Review Roundup: JUBILEE at Arena Stage; What Did The Critics Think?
Inspired by the world-renowned Fisk Jubilee Singers, this uplifting new work chronicles the bold African American ensemble as they travel the world, captivating kings, queens and audiences with hymns and spiritual songs supported by their rich voices. Written and directed by Thompson with vocal arrangements and music direction by Dianne Adams McDowell, Jubilee runs now through June 2, 2019 in the Kreeger Theater.
In addition to Thompson, the creative team includes Vocal Arrangements and Music Direction by Dianne Adams McDowell, Set Designer Donald Eastman, Costume Designer Merrily Murray-Walsh, Lighting Designer Robert Wierzel, Sound Designer Fabian Obispo, Projection Designer Shawn Duan, Wig Designer Anne Nesmith, Fight Director Ron Piretti, Casting Directors Victor Vazquez and Geoff Josselson, C.S.A., Stage Manager Kurt Hall, Assistant Stage Manager Marne Anderson and Production Assistant Paula Fritz.
Jubilee is generously sponsored by Exelon Corporation, Altria Group, AARP, Inc., Comcast NBCUniversal, Andrew R. Ammerman, R. Lucia Riddle, Dr. Donald Wallace Jones, Dr. Betty Jean Tolbert Jones and Tracey Tolbert Jones.
Let's see what the critics have to say!
Roger Catlin, BroadwayWorld: The ensemble moved exceedingly well throughout, and since there is no choreographer credited, we can assume that is also the work of Thompson, for whom this is his 20th work for Arena. Robert Wierzel's lighting had a glow that seemed from the early days of electricity; there was also a stark, silhouetted segment that brought to mind the vivid work of the artist Kara Walker.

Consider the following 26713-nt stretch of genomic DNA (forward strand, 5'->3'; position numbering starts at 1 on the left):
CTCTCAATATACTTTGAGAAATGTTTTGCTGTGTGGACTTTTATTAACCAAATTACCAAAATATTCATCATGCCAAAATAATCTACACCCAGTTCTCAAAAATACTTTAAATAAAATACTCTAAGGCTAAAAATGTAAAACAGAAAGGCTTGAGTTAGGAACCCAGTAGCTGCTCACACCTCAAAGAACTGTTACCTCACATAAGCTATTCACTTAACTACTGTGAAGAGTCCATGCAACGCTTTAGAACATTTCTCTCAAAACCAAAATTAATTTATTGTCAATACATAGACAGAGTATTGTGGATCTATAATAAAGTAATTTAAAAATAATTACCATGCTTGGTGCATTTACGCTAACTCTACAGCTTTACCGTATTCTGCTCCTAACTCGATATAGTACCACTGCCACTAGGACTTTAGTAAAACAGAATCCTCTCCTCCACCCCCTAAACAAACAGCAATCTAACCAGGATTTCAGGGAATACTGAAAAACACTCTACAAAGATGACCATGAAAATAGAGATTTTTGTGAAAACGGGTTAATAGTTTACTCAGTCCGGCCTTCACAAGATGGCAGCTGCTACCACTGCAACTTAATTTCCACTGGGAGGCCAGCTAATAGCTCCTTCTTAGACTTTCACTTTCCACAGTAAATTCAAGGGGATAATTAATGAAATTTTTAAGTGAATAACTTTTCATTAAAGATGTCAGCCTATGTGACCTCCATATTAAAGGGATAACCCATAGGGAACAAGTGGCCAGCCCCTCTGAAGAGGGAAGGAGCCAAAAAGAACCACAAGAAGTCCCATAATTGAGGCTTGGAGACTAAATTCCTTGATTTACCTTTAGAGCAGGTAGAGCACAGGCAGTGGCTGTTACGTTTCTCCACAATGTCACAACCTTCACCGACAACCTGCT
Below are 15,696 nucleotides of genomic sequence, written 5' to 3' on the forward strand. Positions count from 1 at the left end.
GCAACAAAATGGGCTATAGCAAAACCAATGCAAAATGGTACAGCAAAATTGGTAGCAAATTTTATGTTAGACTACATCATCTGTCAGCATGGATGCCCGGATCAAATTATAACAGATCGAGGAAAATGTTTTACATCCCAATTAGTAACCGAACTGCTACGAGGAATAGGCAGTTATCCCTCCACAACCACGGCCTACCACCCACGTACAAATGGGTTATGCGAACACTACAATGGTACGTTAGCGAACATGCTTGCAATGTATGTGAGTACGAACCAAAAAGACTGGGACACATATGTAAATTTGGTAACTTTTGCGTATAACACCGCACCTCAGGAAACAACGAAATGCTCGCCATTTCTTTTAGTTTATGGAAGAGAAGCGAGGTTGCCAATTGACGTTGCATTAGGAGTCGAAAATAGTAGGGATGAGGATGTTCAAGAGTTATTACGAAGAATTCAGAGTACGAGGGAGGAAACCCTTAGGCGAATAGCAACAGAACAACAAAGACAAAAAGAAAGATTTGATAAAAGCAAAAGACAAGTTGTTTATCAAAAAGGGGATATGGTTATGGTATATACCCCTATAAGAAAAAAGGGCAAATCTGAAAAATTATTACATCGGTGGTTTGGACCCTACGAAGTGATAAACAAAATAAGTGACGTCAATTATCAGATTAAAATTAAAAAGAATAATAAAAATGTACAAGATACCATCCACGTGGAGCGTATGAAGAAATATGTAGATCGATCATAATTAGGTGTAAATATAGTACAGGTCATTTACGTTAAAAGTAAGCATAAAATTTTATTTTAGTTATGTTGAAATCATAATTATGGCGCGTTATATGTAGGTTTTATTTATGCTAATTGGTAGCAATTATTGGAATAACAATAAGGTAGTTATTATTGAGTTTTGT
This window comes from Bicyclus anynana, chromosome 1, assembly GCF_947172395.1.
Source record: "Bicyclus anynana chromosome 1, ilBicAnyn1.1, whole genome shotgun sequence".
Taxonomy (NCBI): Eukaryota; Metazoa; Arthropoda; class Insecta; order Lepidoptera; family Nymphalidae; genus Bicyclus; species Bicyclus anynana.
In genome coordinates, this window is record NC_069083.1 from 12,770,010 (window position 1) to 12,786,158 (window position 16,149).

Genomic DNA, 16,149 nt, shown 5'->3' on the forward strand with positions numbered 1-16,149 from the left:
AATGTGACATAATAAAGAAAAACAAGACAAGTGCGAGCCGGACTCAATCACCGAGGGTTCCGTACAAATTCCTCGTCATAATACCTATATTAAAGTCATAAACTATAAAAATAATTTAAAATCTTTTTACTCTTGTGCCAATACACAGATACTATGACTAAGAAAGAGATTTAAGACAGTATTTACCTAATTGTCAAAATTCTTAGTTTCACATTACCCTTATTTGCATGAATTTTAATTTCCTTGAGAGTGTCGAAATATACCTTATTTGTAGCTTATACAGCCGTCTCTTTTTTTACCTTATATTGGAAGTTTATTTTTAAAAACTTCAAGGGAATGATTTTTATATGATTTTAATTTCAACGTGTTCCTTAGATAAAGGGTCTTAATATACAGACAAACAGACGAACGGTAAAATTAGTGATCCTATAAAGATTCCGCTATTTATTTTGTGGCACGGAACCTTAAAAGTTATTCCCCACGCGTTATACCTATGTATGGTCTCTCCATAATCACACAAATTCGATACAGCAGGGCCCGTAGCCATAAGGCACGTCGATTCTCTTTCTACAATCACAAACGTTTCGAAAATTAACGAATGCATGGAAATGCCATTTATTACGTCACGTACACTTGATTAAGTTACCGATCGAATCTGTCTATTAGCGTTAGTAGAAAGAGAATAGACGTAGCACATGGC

Nelson Pressley, Washington Post: The show provides thumbnail biographies in an extended section during the second act, after a triumphant yet awkward performance before Queen Victoria (the awkwardness comes from the queen's response). The underscoring for the scene is "Wade in the Water," and the setting beautifully becomes a ship returning to America. Briefly, we see flirtation between Georgia Gordon (an amusingly smitten Zonya Love) and Frederick Loudin (a smooth Sean-Maurice Lynch), and hear quick backstories from Jennie Jackson (a slightly haunted Joy Jones), whose mother told her that her voice would do good in the world, and Edmund Watkins (Jaysen Wright), who as a runaway kid once spent months hiding under a schoolhouse. Eventually, we hear from everybody.
Michele Simms-Burton, DC Metro Theatre Arts: But, the beauty in the production are the songs. Because of the Jubs, the spirituals of an oppressed people did not vanish into the dustbins of memory. The Fisk Jubilee Singers did more than save a university, they indelibly marked American music with Negro Spirituals that survived and can be heard in many Black churches on Sunday morning. For this, and this alone, Thompson's ability to transform this history to the stage and acquaint a broader audience to the accomplishments of this historical singing group is worth the price of the ticket.